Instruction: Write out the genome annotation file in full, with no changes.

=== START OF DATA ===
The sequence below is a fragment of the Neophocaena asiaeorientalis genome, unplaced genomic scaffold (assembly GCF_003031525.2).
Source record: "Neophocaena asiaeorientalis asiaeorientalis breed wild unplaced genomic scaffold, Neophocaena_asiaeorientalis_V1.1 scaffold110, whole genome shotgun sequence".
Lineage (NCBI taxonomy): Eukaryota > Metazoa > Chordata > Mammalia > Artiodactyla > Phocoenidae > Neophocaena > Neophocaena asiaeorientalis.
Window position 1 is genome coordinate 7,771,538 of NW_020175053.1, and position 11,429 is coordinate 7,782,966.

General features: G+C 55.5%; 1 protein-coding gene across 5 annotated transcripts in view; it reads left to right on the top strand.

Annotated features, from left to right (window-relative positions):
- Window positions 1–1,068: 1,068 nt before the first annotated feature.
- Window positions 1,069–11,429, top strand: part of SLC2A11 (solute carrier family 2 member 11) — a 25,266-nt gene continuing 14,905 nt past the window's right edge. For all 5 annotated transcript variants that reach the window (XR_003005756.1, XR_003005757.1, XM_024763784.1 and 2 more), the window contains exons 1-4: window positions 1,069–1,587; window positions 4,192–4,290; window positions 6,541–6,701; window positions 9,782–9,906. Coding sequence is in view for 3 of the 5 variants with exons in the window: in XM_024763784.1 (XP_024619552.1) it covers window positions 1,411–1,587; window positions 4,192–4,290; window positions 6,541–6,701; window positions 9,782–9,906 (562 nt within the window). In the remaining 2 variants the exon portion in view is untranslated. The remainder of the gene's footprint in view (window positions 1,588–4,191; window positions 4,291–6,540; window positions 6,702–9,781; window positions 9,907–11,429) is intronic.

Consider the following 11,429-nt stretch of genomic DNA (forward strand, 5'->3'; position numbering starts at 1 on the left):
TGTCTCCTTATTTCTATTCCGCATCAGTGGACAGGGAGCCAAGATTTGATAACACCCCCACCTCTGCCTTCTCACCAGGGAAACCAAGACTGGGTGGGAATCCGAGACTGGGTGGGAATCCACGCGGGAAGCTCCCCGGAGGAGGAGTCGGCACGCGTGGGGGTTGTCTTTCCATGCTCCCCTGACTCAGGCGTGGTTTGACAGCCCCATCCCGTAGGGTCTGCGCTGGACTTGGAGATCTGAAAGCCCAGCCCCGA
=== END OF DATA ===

The sequence below is a fragment of the Neophocaena asiaeorientalis genome, unplaced genomic scaffold (assembly GCF_003031525.2).
Source record: "Neophocaena asiaeorientalis asiaeorientalis breed wild unplaced genomic scaffold, Neophocaena_asiaeorientalis_V1.1 scaffold110, whole genome shotgun sequence".
Lineage (NCBI taxonomy): Eukaryota > Metazoa > Chordata > Mammalia > Artiodactyla > Phocoenidae > Neophocaena > Neophocaena asiaeorientalis.
Window position 1 is genome coordinate 7,771,538 of NW_020175053.1, and position 11,429 is coordinate 7,782,966.

General features: G+C 55.5%; 1 protein-coding gene across 5 annotated transcripts in view; it reads left to right on the top strand.

Annotated features, from left to right (window-relative positions):
- Window positions 1–1,068: 1,068 nt before the first annotated feature.
- Window positions 1,069–11,429, top strand: part of SLC2A11 (solute carrier family 2 member 11) — a 25,266-nt gene continuing 14,905 nt past the window's right edge. For all 5 annotated transcript variants that reach the window (XR_003005756.1, XR_003005757.1, XM_024763784.1 and 2 more), the window contains exons 1-4: window positions 1,069–1,587; window positions 4,192–4,290; window positions 6,541–6,701; window positions 9,782–9,906. Coding sequence is in view for 3 of the 5 variants with exons in the window: in XM_024763784.1 (XP_024619552.1) it covers window positions 1,411–1,587; window positions 4,192–4,290; window positions 6,541–6,701; window positions 9,782–9,906 (562 nt within the window). In the remaining 2 variants the exon portion in view is untranslated. The remainder of the gene's footprint in view (window positions 1,588–4,191; window positions 4,291–6,540; window positions 6,702–9,781; window positions 9,907–11,429) is intronic.

Consider the following 11,429-nt stretch of genomic DNA (forward strand, 5'->3'; position numbering starts at 1 on the left):
TGTCTCCTTATTTCTATTCCGCATCAGTGGACAGGGAGCCAAGATTTGATAACACCCCCACCTCTGCCTTCTCACCAGGGAAACCAAGACTGGGTGGGAATCCGAGACTGGGTGGGAATCCACGCGGGAAGCTCCCCGGAGGAGGAGTCGGCACGCGTGGGGGTTGTCTTTCCATGCTCCCCTGACTCAGGCGTGGTTTGACAGCCCCATCCCGTAGGGTCTGCGCTGGACTTGGAGATCTGAAAGCCCAGCCCCGA